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All eyes may be on Scotland's defence stopping Erling Haaland in Oslo tomorrow evening as Steve Clarke's side look to continue their 100 per cent start to Euro 2024 qualifying.

But Clarke is not the type of manager to put all of his eggs in one basket and while he will be all too aware of the threat posed by the Manchester City striker, he will also know that there any number of players in the Norway side that are capable of torpedoing his hopes of the win that would keep Scotland limpet-like at the top of the Group A standings.

This is not by accident or gene-pool freakery. Norway, perennial tournament qualifiers for a spell at the end of the 20thcentury, lost their way spectacularly but they have been a coming force in international football for a while now. For example, Haaland is not the only global star in their ranks. The Arsenal captain, Martin Odegaard, was one of the players of the year in the Premier League season that has just ended while a number of Stale Solbakken's squad can be found plying their trade at heavyweight European clubs – and all around the continent they are making valuable contributions: Leo Ostigard has just won the Scudetto at Napoli, Ola Solbakken played 14 times for Roma after arriving in January, Julian Ryerson was part of the Borussia Dortmund that almost won the Bundesliga, Marcus Pedersen was an Eredivisie winner at Feyenoord while Alexander Sorloth scored 16 times as Real Sociedad qualified for the Champions League. 

The Herald:

The explanation for the country's improvement as an exporter of quality produce can be found in changes that came in the aftermath of the country's most successful era at the end of the 90s and early 2000s. By the beginning of 2009, Norway were ranked 59th in the world well down from their previous high of second overall in 1995. It was clear something drastic needed to be done to improve the level of player reaching the national team. When the domestic clubs looked at the main issue they established that youth development was not what it should be and so, Rosenborg, for example, concentrated on attracting more young players at an earlier age, Valerenga worked on a plan to integrate more of the immigrant community into their programme, while league-wide clubs put self-imposed caps on the number of foreign players they were signing as a result of dwindling finances precipitated by the global financial crash of 2008.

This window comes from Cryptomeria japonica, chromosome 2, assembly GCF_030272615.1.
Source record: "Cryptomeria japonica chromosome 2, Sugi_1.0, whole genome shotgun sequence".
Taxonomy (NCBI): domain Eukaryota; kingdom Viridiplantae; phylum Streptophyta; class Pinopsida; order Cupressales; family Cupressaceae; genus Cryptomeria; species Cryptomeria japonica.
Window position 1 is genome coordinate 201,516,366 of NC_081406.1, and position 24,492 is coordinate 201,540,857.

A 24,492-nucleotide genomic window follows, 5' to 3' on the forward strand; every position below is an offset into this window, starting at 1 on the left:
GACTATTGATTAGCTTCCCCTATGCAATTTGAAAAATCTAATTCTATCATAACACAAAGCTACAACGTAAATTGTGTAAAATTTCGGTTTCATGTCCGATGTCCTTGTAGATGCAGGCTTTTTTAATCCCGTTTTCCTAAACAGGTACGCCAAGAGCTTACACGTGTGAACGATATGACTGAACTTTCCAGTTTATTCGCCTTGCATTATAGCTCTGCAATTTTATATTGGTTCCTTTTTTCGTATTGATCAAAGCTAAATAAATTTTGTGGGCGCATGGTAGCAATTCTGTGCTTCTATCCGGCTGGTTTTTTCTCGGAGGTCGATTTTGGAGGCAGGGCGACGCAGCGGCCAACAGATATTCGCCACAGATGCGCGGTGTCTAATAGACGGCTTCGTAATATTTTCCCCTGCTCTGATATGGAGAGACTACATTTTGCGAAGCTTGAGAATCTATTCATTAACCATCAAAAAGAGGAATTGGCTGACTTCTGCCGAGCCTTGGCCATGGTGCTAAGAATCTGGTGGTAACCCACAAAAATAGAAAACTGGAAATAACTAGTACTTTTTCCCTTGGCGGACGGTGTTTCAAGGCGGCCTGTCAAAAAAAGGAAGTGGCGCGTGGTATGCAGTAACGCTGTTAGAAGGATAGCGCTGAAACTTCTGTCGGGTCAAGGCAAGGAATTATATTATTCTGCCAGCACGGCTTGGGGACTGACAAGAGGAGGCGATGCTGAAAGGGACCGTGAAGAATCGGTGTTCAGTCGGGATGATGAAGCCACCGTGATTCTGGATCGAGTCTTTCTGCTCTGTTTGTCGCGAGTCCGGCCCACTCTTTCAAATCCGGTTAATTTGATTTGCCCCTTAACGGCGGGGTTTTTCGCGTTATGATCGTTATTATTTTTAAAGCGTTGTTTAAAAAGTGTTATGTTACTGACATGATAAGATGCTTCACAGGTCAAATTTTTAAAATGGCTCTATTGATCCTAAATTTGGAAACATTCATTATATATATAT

As ever with youth development, the benefits of decisions taken in earnest tend not to come to fruition until years later. In Norway's case, one club has emerged as a clear beacon in this area. Bodo/Glimt, the side which knocked Celtic out of the Europa League two seasons ago, have been champions in two out of the last three seasons and have put up some impressive results in Europe – most notably their 6-1 demolition of Jose Mourinho's Roma in the Europa Conference League in October 2021 – are the new dominant force courtesy of their youth system. Ola Solbakken earned a move to the Italian giants off the back of those Conference League performances while of those Bodo players in the current squad Patrick Berg has played for Lens and Hugo Vetlesen – who scored twice in the two-legged victory over Celtic in February last year – is being lined up for a summer move to Brugge – a club which has a habit of turning rough diamonds in glittering jewels, while Brice Wembangomo is a recent call-up to Solbakken's squad at the age of 28. 

In short, the future looks promising for this Norway team. They have started the group slowly but should have had more than a point to show for their efforts. Crucially, in their opening group games against Spain and Georgia they were without Haaland and Odegaard. Ominously for Scotland, their strong supporting cast will be emboldened by the return of two leading lights with Hollywood star quality.